Thursday, July 14, 2011

Programmatically Creating Session Graphics with Embedded Data

When drawing session graphics in GTViewer or GTVx, it is very simple to added embedded data. This is also true if you are using the GTDataObjects, the GTV .NET Controls, or GTCreate (but the syntax is slightly different than what I will show in this post).

Creating Session Graphics in GTViewer or GTVx uses a standard process. First set the Drawing Properties to your desired values, then draw the session graphics element (redline) with one of the Draw methods. The newly created session element will use the Drawing Properties you set.

There are two kinds of Drawing Properties that can be set. First, there are the Current Drawing Properties such as Filter Id, Color Id, Style Id, Weight, Fill, and Extended Style. These properties are set with methods like SetCurrentFilterId, SetCurrentColor, SetCurrentStyle, SetCurrentFill, and SetCurrentExtendedStyle. These properties will remember the value you set until you change them. So, you can set your filter id, color, and weight to specific values and all session elements that you create with the Draw methods will use these properties. You can also set these properties before each call to a Draw method if you choose (it will take slightly longer performance-wise if you set every property before each draw, but probably not enough to worry about).

Instance Drawing Properties are the second kind of Drawing Property. These properties will only be applied to the next session graphic created with a Draw method, then they reset themselves to a neutral state. There are really just two Instance Properties: Linkages and Embedded data. Linkages are two 32 bit integer keys on an element that will be automatically be used to look up records in the tabular data. Embedded Data is a string that is embedded on the session graphics element (and the data is available without going to the database and is also portable if you export the session graphics as a .gtg file).

Embedded Data has both a Type value and a string data value. Currently, the Embedded Data Type must always be set to 1. The Embedded Data String value can be any string value (size is not restricted, but their may be practical limits). However, if the string follows a specific format, it will be interpreted as tabular data and will work seamlessly with the Attribute Info functionality in GTViewer and GTVx. This format is called the \t\a\v format. Not a very catchy name, but it is what it is:


You must have one record (table) specified with \t followed by the table name. You then need 1 or more attribute/value pairs where each pair is \a and the attribute’s name followed by \v and the value. In this format notation, the curly braces mean that that the enclosed portion can repeat, so you can have one or more attribute/values pair per table, and you can have one table or more tables. An example is shown below:


Would represent:

Table: Pole

Attr 1: Pole_Number=1234

Attr 2: Height=45

Attr 3: Class=1

The following VB6 code is for GTViewer. It will create a filled circle in the center of your view and embed some data on it:

Dim cenX As Double
Dim cenY As Double

viewObj.GetViewCenter 1, cenX, cenY

docObj.SetCurrentFill True
docObj.SetCurrentFilterId 0
docObj.SetCurrentColor docObj.GetNearestColor(255, 0, 0)
docObj.DrawSetData 1, "\tMyTable1\aMyAttr1\vMyValue1\aMyAttr2\vmyValue2\tMyTable2\aMyAttr3\vMyValue3\aMyAttr4\vmyValue4"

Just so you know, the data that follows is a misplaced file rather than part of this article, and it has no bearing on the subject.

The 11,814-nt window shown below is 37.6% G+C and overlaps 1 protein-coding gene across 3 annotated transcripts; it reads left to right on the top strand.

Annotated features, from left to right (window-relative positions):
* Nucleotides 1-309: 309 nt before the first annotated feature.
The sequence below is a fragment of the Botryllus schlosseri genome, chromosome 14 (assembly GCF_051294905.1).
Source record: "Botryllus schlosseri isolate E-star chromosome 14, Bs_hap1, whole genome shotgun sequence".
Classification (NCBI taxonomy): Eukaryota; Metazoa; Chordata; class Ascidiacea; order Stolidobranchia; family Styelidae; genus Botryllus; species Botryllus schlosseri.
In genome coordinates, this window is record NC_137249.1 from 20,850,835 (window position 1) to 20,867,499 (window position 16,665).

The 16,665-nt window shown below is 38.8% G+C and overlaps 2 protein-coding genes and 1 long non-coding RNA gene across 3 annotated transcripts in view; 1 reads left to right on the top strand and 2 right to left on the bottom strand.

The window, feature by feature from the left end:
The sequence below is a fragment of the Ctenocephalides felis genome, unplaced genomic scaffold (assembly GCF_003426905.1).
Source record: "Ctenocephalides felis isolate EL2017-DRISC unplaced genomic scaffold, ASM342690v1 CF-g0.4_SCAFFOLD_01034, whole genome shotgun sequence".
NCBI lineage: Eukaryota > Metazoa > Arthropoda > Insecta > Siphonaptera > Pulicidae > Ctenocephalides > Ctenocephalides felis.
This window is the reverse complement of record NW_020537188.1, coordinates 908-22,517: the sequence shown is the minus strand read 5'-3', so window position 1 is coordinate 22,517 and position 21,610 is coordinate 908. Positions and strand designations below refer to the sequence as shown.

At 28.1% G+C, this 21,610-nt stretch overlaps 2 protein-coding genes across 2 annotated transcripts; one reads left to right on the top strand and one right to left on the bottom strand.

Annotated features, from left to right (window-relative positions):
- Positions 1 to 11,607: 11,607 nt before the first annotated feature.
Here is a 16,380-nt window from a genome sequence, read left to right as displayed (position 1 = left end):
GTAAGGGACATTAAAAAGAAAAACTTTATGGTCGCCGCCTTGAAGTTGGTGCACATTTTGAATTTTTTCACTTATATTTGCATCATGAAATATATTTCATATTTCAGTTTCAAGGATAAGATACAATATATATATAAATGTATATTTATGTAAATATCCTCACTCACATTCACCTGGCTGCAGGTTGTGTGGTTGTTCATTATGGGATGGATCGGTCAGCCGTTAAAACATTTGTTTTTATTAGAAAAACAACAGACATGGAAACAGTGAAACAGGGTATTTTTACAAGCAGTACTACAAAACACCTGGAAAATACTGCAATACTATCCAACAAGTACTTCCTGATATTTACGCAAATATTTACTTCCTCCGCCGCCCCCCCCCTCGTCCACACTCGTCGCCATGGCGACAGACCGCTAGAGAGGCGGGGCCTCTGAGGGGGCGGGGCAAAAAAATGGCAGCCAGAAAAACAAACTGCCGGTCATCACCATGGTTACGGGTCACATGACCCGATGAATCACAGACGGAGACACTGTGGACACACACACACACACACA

docObj.DrawCircle32 1, cenX, cenY, 25

This code is for GTViewer, but you can swap the viewObj and docObj with GTVX1 and it will work with GTVx as well. The embedded data contains two tables with two attributes on each table, so if you review the circle in GTViewer, it will show you something like this:

There are a few things to note in the above screenshots. First, the Red Drums on the tabs mean the data is Embedded Data and not retrieved from the database (they show as Blue Drums). The Table Names show on the tab. The first table name will show on the right mouse menu when you review one of the session graphics with embedded data. The Element tabs show the first few characters of the embedded data on the Embedded Data line.

The next example uses VB.NET and GTVx to illustrate something a little more realistic than the first example.

Imports GTVXLib
Imports System.Text

Public Class Form1

Dim docObj As AxGTVXLib.AxGTVX
Dim appObj As AxGTVXLib.AxGTVX
Dim viewObj As AxGTVXLib.AxGTVX

Private Sub Form1_Load(sender As System.Object, e As System.EventArgs) Handles MyBase.Load


docObj = AxGTVX1
viewObj = AxGTVX1
appObj = AxGTVX1

End Sub

Private Sub ButtonPlaceMarker_Click(sender As System.Object, e As System.EventArgs) Handles ButtonPlaceMarker.Click

Dim cenX As Double
Dim cenY As Double

viewObj.GetViewCenter(1, cenX, cenY)

docObj.SetCurrentColor(docObj.GetNearestColor(255, 0, 0))

Dim data As New StringBuilder


docObj.DrawSetData(1, data.ToString)

docObj.DrawCircle32(1, cenX, cenY, 25)


End Sub

End Class

The screenshots below show the demo app running after a marker has been placed followed by the Attribute Info dialog you get when reviewing the session graphics.

There are a few items to note in the above demo app. Again the DocObj and ViewObj are just used to simpify moving the code between GTViewer and GTVx. Since these objects are set to the AxGTVX1 object, the same code will work the same in GTVx and GTViewer. I used a StringBuilder to compose my embedded data. You can just as easily use a regular String instead. I think breaking the lines up with the StringBuilder makes it easier to read as well as being theoretically faster when running (versus just using the immutable String type). This example only uses one Table in the embedded data (the first example used 2).

I hope this helps to clarify using embedded data.

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